May 30, 2024
The federal funding is part of a $58.9 million allocation in grants supporting six projects in California designed to strengthen roads against the worsening effects of climate change.

A major project to overhaul a flood-prone section of Highway 37 has received $20 million from the Biden administration.

The Federal Highway Administration funding is part of a $58.9 million allocation in grants supporting six projects in California designed to strengthen roads against the worsening effects of climate change. Nearly $830 million in grant awards will be disbursed nationwide.

The funding is being awarded to the Metropolitan Transportation Commission, the regional planning agency working on a $430 million to widen a 10-mile stretch of Highway 37 between Sears Point and Mare Island.

The $20 million allocation will specifically support the installation of sheet pile walls, slope reinforcement and raising the grade at two segments. The resilience improvements are scheduled to begin in 2026.

“This $20 million is an important step forward, but it does not close the funding,” said John Goodwin, a spokesperson for MTC.

MTC has secured about $250 million toward the project, including the latest $20 million award.

The grant comes months after MTC received a $50 million grant to support tidal marsh restoration and the replacement of the flood-prone Tolay Creek bridge. The marshland enhancements are the first phase of the larger project.

“This really illustrates one of the difficulties of not just Highway 37, not just the Bay Area, but the whole country to fund a project,” Goodwin said. “It takes so many different sources of revenue, and that means a lot of time, making it chronically difficult to do big infrastructure projects.”

Highway 37, the 21-mile corridor connecting Marin County and Vallejo, is used by 40,000 commuters daily and has become a centerpiece in the local and national debate on how to adapt to climate change.

The highway experiences frequent flooding that has forced closures spanning several days. Caltrans forecast that sea level rise threatens to regularly inundate the highway by 2040.

Ultimately, planners say the entire highway will need to be elevated, an effort costing billions of dollars. MTC’s widening project is an interim strategy.

Today, the 10 miles of the corridor between Sears Point and Mare Island bottlenecks to one lane in each direction. The pinch point causes traffic delays of up to an hour during the westbound morning commute and up to 100 minutes during the eastbound evening commute.

To address this, MTC’s proposal includes a carpool lane in each direction, which officials say is expected to cut delays in half. The new carpool lanes would be for vehicles with at least two passengers as well as for transit vehicles.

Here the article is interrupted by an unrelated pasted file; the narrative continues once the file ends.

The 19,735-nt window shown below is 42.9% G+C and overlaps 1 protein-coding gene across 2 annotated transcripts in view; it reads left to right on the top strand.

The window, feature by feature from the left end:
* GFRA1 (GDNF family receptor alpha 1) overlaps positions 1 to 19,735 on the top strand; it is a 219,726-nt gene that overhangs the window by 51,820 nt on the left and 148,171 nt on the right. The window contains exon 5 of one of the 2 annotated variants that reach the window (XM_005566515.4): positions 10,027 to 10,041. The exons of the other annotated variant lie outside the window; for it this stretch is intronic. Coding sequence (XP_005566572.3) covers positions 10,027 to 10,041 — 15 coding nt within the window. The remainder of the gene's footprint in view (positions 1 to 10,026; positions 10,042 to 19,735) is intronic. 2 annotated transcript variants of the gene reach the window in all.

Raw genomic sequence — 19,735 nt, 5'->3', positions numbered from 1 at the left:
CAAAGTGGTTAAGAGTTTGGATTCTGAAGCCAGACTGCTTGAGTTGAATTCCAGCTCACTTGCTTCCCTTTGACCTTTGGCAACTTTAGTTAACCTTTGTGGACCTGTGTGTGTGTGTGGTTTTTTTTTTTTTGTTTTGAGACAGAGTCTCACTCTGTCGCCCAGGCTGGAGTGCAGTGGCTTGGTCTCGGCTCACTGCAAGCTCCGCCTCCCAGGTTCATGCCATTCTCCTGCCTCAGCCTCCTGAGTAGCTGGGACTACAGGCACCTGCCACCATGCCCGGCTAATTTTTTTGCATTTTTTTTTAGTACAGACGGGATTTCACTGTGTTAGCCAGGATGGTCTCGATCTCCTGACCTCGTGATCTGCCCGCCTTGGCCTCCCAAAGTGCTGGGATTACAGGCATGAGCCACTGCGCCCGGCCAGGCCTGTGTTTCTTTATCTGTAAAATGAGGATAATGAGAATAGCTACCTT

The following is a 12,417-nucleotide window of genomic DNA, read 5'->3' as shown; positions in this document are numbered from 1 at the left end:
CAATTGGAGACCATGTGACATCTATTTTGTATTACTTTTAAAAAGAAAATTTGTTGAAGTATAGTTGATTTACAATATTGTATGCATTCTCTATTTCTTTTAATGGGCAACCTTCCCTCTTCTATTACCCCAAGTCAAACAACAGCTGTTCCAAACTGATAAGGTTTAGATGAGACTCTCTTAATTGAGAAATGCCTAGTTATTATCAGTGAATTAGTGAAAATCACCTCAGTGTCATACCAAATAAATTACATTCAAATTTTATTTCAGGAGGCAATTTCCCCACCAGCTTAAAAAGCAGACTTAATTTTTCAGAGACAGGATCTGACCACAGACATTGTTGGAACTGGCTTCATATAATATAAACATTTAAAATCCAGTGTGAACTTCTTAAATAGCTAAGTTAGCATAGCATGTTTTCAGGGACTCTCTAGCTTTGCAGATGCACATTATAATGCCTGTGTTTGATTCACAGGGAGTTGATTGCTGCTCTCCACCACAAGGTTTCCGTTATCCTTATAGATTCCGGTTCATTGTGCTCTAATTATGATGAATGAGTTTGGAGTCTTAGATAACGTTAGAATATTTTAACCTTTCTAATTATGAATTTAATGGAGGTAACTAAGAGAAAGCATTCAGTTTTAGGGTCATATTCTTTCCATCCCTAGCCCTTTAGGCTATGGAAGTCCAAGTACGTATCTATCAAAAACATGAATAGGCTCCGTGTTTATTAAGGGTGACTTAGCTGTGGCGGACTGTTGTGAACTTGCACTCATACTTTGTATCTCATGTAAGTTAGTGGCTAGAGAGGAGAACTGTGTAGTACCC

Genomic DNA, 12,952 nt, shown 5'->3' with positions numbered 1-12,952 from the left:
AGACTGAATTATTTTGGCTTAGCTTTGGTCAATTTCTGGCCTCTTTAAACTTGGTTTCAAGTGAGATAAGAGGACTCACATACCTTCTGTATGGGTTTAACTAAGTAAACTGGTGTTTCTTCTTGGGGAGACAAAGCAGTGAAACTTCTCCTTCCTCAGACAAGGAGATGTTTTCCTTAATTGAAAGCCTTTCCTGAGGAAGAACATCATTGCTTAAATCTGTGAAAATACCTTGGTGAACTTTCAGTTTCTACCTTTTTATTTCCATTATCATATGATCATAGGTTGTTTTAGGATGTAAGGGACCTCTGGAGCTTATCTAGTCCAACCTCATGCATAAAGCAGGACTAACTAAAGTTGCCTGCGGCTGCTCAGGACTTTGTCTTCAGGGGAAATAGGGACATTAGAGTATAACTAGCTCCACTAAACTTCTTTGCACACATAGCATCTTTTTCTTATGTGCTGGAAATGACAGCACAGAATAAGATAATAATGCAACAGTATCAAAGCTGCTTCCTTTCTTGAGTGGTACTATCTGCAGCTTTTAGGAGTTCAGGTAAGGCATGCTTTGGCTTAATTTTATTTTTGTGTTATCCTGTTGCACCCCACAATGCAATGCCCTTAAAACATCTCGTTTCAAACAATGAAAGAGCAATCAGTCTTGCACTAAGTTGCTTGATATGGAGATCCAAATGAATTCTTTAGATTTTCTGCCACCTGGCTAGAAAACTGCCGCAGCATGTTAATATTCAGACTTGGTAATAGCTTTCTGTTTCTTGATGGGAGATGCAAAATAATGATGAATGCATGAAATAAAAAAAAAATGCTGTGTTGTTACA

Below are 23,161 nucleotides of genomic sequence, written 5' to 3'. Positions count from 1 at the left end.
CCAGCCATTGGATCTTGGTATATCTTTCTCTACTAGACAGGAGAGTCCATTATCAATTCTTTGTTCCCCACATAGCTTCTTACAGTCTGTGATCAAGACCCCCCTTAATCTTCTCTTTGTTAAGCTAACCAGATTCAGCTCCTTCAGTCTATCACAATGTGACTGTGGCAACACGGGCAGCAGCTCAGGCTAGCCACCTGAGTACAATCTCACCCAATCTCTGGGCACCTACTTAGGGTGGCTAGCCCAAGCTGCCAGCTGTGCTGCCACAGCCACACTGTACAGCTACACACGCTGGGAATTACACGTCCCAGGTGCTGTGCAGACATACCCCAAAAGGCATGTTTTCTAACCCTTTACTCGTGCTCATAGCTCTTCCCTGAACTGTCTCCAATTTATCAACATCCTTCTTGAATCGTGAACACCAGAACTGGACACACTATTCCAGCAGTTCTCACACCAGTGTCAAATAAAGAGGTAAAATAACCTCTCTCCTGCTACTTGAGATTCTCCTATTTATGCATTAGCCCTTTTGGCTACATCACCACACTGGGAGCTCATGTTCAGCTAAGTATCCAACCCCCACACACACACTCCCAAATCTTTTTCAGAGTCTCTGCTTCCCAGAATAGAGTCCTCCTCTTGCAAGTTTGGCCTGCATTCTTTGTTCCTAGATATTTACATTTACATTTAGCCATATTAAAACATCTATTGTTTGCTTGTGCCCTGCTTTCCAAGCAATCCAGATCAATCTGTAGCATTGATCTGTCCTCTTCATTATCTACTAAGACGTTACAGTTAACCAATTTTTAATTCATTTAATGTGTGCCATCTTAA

The agency received approval from the California Transportation Commission last year to begin tolling the North Bay corridor to help pay for the estimated $430 million job. A condition of the approval is that MTC must first complete the project, establish bus service on the corridor and a discount program for low-income commuters before tolling begins. Planned carpool lanes will not be tolled.

The $20 million grant is part of President Biden’s Bipartisan Infrastructure Law’s Promoting Resilient Operations for Transformative, Efficient and Cost-saving Transportation, or PROTECT.

“The FHWA’s support shows the Resilient State Route 37 program is not just a Bay Area priority but a national priority,” said Napa County Supervisor Alfredo Pedroza, chair of MTC.

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“This is another important step toward assembling the funding needed to meet the challenges facing this corridor,” he said. “In addition to helping us pay for projects to reduce the near-term risk of flooding, the grant money brings us closer to getting started on other improvements to restore the health of the San Pablo Baylands and to add another lane in each direction to relieve the bottleneck from Sears Point to Mare Island.”

Meanwhile, Caltrans needs to close Highway 37 for four consecutive weekends to complete a $5.9 million pavement repair project.

The first closure of the westbound lanes between State Route 29 in Vallejo and State Route 121 in Sonoma begins at 9 p.m. Friday and last until 4 a.m. Monday. The highway will be closed in the same section at the same hours from April 26 to April 29.

Westbound drivers will need to take a detour from State Route 29 to State Route 12 and onto 121.

Eastbound lanes will be closed in the same section on the weekends of May 3 and May 10.

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